California To Require Insurance Discounts For Property Owners Who Reduce Wildfire Risk
BY HAYLEY SMITH LOS ANGELES TIMES STAFF WRITER
OCT. 17, 2022 UPDATED 3:26 PM PT
California will become the first state in the nation to require insurance premium discounts for owners of homes and businesses that are made safer from wildfires.
New rules mandate that insurance companies reward consumers who take wildfire safety and mitigation actions under the state’s Safer From Wildfires framework, the Department of Insurance announced Monday. The framework includes a list of expert-recommended actions that home and business owners can take to better protect themselves from fires.
The regulation is largely a response to skyrocketing insurance costs for residents in wildfire-prone areas, Insurance Commissioner Ricardo Lara said. Currently, fewer than half of the insurance companies doing business in California provide such discounts.
“Protecting Californians from deadly wildfires means everyone doing their part, including insurance companies by rewarding consumers for being safer from wildfires,” Lara said in a statement.
The regulation arrives as residents grapple with larger, faster-moving and more frequent fires fueled by climate change. Fifteen of the state’s 20 most destructive wildfires on record have occurred since 2015, according to the California Department of Forestry and Fire protection, and entire towns — including Paradise and Greenville — have been leveled by flames.
Yet, ratepayers in recent years have complained that companies have been unwilling to credit them for steps taken to lower the risk of loss and damage, such as clearing combustible vegetation from properties or installing fire-resistant roofs.
In a 2020 hearing on the matter, dozens of people told the Department of Insurance that their rates had become untenable, with some seeing quotes of as much as $20,000 a year. One El Dorado County resident, Chris Swarbrick, said that his premiums had increased by 430% in two years, and that many residents in his community had been unable to get insurers to visit their properties to assess their hardening efforts.
Under the new rules, insurance companies will have 180 days to submit rate filings that incorporate the wildfire safety standards and establish a process for releasing wildfire risk determinations to residents and businesses, Lara said.
The companies must also provide consumers with their property’s “wildfire risk score” and create a right to appeal that score.
“The reality of climate change is driving my determination to help communities better prepare, help our firefighters save lives and help more Californians find insurance they can afford,” Lara said.
The regulation received support from several community groups and associations, including California Professional Firefighters, the Coalition for Clean Air, the California Farm Bureau and the California Assn. of Realtors, according to the Department of Insurance.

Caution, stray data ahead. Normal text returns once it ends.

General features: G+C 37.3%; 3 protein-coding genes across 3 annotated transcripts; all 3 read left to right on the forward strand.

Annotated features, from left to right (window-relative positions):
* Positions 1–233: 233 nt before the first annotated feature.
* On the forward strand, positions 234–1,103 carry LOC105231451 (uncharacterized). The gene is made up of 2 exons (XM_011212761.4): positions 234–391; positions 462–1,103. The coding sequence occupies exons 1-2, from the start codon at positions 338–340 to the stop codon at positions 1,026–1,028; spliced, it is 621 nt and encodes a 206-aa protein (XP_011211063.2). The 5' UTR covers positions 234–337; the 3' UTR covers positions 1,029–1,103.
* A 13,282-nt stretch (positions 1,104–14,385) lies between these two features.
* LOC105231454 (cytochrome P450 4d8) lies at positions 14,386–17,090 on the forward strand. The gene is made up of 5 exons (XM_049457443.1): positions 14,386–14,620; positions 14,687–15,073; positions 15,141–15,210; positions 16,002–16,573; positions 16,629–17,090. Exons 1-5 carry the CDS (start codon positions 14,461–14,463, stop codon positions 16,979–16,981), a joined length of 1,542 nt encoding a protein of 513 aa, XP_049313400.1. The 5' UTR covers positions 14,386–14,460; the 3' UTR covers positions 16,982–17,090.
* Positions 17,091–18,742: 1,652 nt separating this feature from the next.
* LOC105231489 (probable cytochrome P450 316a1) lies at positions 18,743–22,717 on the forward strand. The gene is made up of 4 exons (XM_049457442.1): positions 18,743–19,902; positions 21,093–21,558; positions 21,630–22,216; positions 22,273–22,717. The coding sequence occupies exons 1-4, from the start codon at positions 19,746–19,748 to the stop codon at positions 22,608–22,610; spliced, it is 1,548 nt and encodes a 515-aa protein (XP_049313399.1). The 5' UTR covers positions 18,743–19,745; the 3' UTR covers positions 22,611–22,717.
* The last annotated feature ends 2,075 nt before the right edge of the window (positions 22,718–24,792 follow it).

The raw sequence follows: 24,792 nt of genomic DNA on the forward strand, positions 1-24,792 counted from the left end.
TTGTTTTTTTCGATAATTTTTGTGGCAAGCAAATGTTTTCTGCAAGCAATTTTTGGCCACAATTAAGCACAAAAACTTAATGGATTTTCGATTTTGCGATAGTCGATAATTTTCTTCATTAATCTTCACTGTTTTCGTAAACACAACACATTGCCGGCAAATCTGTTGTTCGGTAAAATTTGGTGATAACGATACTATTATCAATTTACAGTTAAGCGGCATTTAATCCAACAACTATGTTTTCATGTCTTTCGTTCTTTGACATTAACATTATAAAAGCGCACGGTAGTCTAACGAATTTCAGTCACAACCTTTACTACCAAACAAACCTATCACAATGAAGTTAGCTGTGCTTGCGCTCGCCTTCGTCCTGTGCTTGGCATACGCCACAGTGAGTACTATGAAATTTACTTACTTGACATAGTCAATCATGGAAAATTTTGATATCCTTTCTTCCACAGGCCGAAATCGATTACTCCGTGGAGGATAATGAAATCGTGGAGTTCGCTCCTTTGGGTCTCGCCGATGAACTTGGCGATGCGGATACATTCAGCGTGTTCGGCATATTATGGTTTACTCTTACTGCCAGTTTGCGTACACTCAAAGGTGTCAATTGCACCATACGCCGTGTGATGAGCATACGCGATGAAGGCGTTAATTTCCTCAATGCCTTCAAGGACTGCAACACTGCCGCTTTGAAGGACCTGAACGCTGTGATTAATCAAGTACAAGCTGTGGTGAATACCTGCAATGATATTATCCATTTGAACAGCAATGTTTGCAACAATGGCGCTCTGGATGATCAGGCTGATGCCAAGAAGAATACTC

Amy Bach, executive director of the nonprofit organization United Policyholders, called it a “common-sense and sustainable solution to the property insurance problems millions of Californians are experiencing.”
“Giving people a financial incentive to do their part is a critical and fair step to getting ‘all hands on deck’ to save homes and lives,” she said.
Los Angeles County Supervisor Kathryn Barger also applauded the new regulation, calling it a “big step forward towards promoting community-driven preparedness and resilience.”
“Over the years, I’ve met with many wildfire survivors who were underinsured and, as a result, were financially ruined — left with a home that’s uninhabitable, that they can’t afford to repair, yet still liable for meeting their mortgage payments,” Barger said in a statement. “The discounts offered to property owners who harden their homes and take action to mitigate wildfire threats are a financial reward that I believe will be embraced by many.”
The change also arrives amid a larger conversation about how best to address the state’s catastrophic wildfires — and whether and when it makes sense to rebuild in their wake. Some experts say forest management is the key to protecting more Californians, while others say time, money and energy are better spent on home hardening and making communities less vulnerable to flames.
But there’s no question that mitigation efforts can improve the safety of individual homes and businesses and their surrounding areas, said Daniel Berlant, Cal Fire’s deputy director of community wildfire preparedness and mitigation.
“Home-hardening retrofits, along with defensible space, significantly increase a home’s chance of surviving a wildfire,” Berlant said. “Using the latest fire science and recent wildfire data, these retrofits and landscaping requirements provide a strong path to structure survivability.”
The state last year announced a $1.5-billion investment in wildfire resilience projects, including expanded efforts to improve community hardening and defensible space. More than 6,800 wildfires have burned in the state this year, claiming nine lives and nearly 900 structures.